Catholicism, Protestantism, and Capitalism is one of the most scholarly and comprehensive treatments of the antagonism between Catholic doctrine and the capitalist spirit. As such it is eminently persuasive. The author, Amintore Fanfani, was the Chair of Economic History at the University of the Sacred Heart, Milan, Italy, and was the heir to a long and unmatched tradition of Italian Social Catholicism, a tradition effectively sanctioned and promoted by Popes Leo XIII and St. Pius X. Catholicism, Protestantism, and Capitalism will be of particular interest to those seeking to better understand both the preconceptions and mentalities that the pioneers of the capitalist system possessed, and the reaction of Catholicism to that system. The book demonstrates, conclusively, that there is a scholarly, intelligent, and convincing answer to the propaganda which suggests that the world is irreparably divided into two camps, the capitalist and socialist.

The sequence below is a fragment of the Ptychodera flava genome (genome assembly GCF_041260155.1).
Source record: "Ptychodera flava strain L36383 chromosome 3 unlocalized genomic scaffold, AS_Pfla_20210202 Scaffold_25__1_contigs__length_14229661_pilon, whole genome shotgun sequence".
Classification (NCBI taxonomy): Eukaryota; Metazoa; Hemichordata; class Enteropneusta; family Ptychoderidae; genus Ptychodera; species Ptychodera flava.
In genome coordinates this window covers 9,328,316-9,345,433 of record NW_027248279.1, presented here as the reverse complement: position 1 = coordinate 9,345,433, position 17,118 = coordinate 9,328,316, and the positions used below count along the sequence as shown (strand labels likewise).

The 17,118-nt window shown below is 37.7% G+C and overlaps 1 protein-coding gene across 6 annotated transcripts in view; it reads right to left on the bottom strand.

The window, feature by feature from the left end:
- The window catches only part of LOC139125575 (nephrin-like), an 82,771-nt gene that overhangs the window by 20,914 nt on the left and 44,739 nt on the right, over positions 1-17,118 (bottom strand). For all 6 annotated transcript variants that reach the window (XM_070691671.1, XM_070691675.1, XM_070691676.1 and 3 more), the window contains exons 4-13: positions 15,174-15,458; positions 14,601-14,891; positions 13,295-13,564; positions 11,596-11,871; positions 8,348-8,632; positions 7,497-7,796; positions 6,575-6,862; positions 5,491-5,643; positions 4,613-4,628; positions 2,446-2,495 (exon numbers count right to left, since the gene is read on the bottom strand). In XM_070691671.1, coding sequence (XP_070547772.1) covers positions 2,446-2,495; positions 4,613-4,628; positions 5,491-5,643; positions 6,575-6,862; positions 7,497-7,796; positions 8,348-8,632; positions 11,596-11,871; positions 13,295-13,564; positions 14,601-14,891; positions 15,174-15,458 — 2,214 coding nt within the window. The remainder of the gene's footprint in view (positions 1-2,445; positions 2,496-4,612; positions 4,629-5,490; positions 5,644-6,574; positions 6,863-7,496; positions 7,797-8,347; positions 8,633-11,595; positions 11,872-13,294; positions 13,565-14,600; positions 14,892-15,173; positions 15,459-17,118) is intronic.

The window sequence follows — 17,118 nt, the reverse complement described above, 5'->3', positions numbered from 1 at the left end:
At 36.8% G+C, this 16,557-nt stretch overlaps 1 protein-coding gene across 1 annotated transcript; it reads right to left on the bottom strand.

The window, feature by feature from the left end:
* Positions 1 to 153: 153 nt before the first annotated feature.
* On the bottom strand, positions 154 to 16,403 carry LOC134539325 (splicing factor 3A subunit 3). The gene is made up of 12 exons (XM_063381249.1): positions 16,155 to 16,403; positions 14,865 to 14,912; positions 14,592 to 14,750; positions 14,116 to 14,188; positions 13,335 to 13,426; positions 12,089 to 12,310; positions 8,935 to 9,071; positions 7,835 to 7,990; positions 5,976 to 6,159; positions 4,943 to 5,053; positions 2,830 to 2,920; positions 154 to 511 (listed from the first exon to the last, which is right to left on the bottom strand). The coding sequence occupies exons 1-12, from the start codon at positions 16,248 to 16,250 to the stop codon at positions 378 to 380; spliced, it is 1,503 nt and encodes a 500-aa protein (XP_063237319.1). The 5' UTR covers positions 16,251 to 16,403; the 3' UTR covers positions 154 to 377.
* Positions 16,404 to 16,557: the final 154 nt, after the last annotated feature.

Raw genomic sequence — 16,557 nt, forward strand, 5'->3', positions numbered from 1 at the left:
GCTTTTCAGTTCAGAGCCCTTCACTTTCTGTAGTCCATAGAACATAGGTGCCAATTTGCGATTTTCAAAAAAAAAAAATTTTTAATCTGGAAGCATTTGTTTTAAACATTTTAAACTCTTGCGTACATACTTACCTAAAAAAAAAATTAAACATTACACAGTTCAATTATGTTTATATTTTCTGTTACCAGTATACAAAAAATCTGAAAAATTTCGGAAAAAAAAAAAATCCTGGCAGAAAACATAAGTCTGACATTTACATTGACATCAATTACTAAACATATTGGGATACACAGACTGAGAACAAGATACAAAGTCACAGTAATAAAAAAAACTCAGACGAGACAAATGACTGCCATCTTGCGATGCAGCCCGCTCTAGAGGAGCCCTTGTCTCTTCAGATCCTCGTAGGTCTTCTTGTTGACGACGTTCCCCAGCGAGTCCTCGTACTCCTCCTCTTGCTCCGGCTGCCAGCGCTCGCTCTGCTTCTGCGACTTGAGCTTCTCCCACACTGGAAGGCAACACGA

In this age of charismatic emotionalism and aberrant neo-Montanistic Pentecostalism, a definitive and scripturally based book on true devotion to the Holy Spirit is as welcome as it is provident. This production is actually a slightly abridged version of Archbishop Luis Martinez’ original work, El Espiritu Santo, which in English translation was re-titled, The Sanctifier. Written over a half-century ago, the Mexican prelate no doubt anticipated the danger that a Church, founded upon the Trinitarian revelation of Jesus Christ, would face if she neglected to adequately educate her members as to the sanctifying role of the Third Divine Person in the economy of salvation. Such motivating and informative chapters as "Your soul’s delightful Guest," "The Holy Spirit forms Jesus within you," "Let the Holy Spirit possess you," and "Possess the Holy Spirit" are so essential to a divine and Catholic Faith that our faith in the mystery of the Incarnation itself is incomplete without this perfecting grace and illumination. Moreover, the seven gifts of the Paraclete, perfecting our conformation in Christ, are not arbitrary — Martinez stresses — they are necessary for salvation. So, too, are the twelve fruits of the Holy Ghost necessary, which the author expounds upon in the final chapters. Consolator Optime, O very best Consoler, may this inspired treatise of your admirable Archbishop reach many thousands of thirsty souls!